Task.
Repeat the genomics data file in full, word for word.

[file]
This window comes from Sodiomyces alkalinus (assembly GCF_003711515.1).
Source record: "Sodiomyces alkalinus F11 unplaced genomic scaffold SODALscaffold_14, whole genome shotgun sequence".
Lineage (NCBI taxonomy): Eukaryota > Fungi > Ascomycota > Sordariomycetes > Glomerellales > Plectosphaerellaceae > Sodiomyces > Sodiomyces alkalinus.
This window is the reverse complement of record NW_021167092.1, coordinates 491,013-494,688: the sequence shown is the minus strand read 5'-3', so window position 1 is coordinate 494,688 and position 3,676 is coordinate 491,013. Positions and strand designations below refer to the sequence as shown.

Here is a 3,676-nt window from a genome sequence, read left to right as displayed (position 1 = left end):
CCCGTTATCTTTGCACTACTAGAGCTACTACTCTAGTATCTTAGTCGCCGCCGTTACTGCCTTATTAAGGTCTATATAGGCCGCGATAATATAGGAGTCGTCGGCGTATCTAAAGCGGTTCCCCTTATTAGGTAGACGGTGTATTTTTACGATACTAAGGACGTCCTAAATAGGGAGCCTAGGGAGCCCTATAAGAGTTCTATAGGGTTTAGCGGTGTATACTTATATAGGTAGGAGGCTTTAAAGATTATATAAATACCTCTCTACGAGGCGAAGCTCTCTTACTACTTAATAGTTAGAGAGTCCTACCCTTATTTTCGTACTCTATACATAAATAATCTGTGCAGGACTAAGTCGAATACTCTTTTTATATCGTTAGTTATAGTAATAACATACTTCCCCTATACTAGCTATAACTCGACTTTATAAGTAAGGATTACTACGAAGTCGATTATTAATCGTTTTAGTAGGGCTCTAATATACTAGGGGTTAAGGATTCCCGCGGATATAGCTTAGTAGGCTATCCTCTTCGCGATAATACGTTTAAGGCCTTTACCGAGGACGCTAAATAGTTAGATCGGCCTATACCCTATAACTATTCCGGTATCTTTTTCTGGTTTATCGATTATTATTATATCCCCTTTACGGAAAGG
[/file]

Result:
This window comes from Sodiomyces alkalinus (assembly GCF_003711515.1).
Source record: "Sodiomyces alkalinus F11 unplaced genomic scaffold SODALscaffold_14, whole genome shotgun sequence".
Lineage (NCBI taxonomy): Eukaryota > Fungi > Ascomycota > Sordariomycetes > Glomerellales > Plectosphaerellaceae > Sodiomyces > Sodiomyces alkalinus.
This window is the reverse complement of record NW_021167092.1, coordinates 491,013-494,688: the sequence shown is the minus strand read 5'-3', so window position 1 is coordinate 494,688 and position 3,676 is coordinate 491,013. Positions and strand designations below refer to the sequence as shown.

Here is a 3,676-nt window from a genome sequence, read left to right as displayed (position 1 = left end):
CCCGTTATCTTTGCACTACTAGAGCTACTACTCTAGTATCTTAGTCGCCGCCGTTACTGCCTTATTAAGGTCTATATAGGCCGCGATAATATAGGAGTCGTCGGCGTATCTAAAGCGGTTCCCCTTATTAGGTAGACGGTGTATTTTTACGATACTAAGGACGTCCTAAATAGGGAGCCTAGGGAGCCCTATAAGAGTTCTATAGGGTTTAGCGGTGTATACTTATATAGGTAGGAGGCTTTAAAGATTATATAAATACCTCTCTACGAGGCGAAGCTCTCTTACTACTTAATAGTTAGAGAGTCCTACCCTTATTTTCGTACTCTATACATAAATAATCTGTGCAGGACTAAGTCGAATACTCTTTTTATATCGTTAGTTATAGTAATAACATACTTCCCCTATACTAGCTATAACTCGACTTTATAAGTAAGGATTACTACGAAGTCGATTATTAATCGTTTTAGTAGGGCTCTAATATACTAGGGGTTAAGGATTCCCGCGGATATAGCTTAGTAGGCTATCCTCTTCGCGATAATACGTTTAAGGCCTTTACCGAGGACGCTAAATAGTTAGATCGGCCTATACCCTATAACTATTCCGGTATCTTTTTCTGGTTTATCGATTATTATTATATCCCCTTTACGGAAAGG